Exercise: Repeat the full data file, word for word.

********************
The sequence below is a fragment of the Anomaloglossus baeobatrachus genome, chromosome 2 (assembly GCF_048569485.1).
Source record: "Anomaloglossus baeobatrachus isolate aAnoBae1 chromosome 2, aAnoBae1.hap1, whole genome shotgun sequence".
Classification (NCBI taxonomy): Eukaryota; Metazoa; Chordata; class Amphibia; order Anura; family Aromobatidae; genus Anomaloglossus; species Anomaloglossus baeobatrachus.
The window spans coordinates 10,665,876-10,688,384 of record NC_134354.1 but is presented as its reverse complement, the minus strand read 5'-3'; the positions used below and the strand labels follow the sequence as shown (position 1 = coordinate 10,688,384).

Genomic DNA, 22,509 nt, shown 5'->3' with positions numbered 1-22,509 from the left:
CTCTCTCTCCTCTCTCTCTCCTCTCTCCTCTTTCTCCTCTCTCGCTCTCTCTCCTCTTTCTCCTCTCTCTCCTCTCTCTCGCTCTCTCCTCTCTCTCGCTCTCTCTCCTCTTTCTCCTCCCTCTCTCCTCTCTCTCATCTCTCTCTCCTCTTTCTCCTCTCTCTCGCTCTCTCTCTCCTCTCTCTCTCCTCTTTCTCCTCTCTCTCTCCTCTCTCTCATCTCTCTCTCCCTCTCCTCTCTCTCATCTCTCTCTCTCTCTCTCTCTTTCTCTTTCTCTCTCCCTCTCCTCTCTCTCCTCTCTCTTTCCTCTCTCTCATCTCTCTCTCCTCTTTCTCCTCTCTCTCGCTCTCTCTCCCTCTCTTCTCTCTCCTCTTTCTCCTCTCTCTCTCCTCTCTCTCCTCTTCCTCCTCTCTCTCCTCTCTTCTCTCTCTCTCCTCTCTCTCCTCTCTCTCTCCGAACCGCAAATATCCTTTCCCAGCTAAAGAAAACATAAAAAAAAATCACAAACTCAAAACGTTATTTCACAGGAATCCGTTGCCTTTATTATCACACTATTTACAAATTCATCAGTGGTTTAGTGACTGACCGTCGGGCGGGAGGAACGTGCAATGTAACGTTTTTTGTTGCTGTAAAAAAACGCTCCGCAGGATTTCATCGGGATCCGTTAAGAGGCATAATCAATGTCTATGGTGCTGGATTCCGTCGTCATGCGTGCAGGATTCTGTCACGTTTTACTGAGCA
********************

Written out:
The sequence below is a fragment of the Anomaloglossus baeobatrachus genome, chromosome 2 (assembly GCF_048569485.1).
Source record: "Anomaloglossus baeobatrachus isolate aAnoBae1 chromosome 2, aAnoBae1.hap1, whole genome shotgun sequence".
Classification (NCBI taxonomy): Eukaryota; Metazoa; Chordata; class Amphibia; order Anura; family Aromobatidae; genus Anomaloglossus; species Anomaloglossus baeobatrachus.
The window spans coordinates 10,665,876-10,688,384 of record NC_134354.1 but is presented as its reverse complement, the minus strand read 5'-3'; the positions used below and the strand labels follow the sequence as shown (position 1 = coordinate 10,688,384).

Genomic DNA, 22,509 nt, shown 5'->3' with positions numbered 1-22,509 from the left:
CTCTCTCTCCTCTCTCTCTCCTCTCTCCTCTTTCTCCTCTCTCGCTCTCTCTCCTCTTTCTCCTCTCTCTCCTCTCTCTCGCTCTCTCCTCTCTCTCGCTCTCTCTCCTCTTTCTCCTCCCTCTCTCCTCTCTCTCATCTCTCTCTCCTCTTTCTCCTCTCTCTCGCTCTCTCTCTCCTCTCTCTCTCCTCTTTCTCCTCTCTCTCTCCTCTCTCTCATCTCTCTCTCCCTCTCCTCTCTCTCATCTCTCTCTCTCTCTCTCTCTTTCTCTTTCTCTCTCCCTCTCCTCTCTCTCCTCTCTCTTTCCTCTCTCTCATCTCTCTCTCCTCTTTCTCCTCTCTCTCGCTCTCTCTCCCTCTCTTCTCTCTCCTCTTTCTCCTCTCTCTCTCCTCTCTCTCCTCTTCCTCCTCTCTCTCCTCTCTTCTCTCTCTCTCCTCTCTCTCCTCTCTCTCTCCGAACCGCAAATATCCTTTCCCAGCTAAAGAAAACATAAAAAAAAATCACAAACTCAAAACGTTATTTCACAGGAATCCGTTGCCTTTATTATCACACTATTTACAAATTCATCAGTGGTTTAGTGACTGACCGTCGGGCGGGAGGAACGTGCAATGTAACGTTTTTTGTTGCTGTAAAAAAACGCTCCGCAGGATTTCATCGGGATCCGTTAAGAGGCATAATCAATGTCTATGGTGCTGGATTCCGTCGTCATGCGTGCAGGATTCTGTCACGTTTTACTGAGCA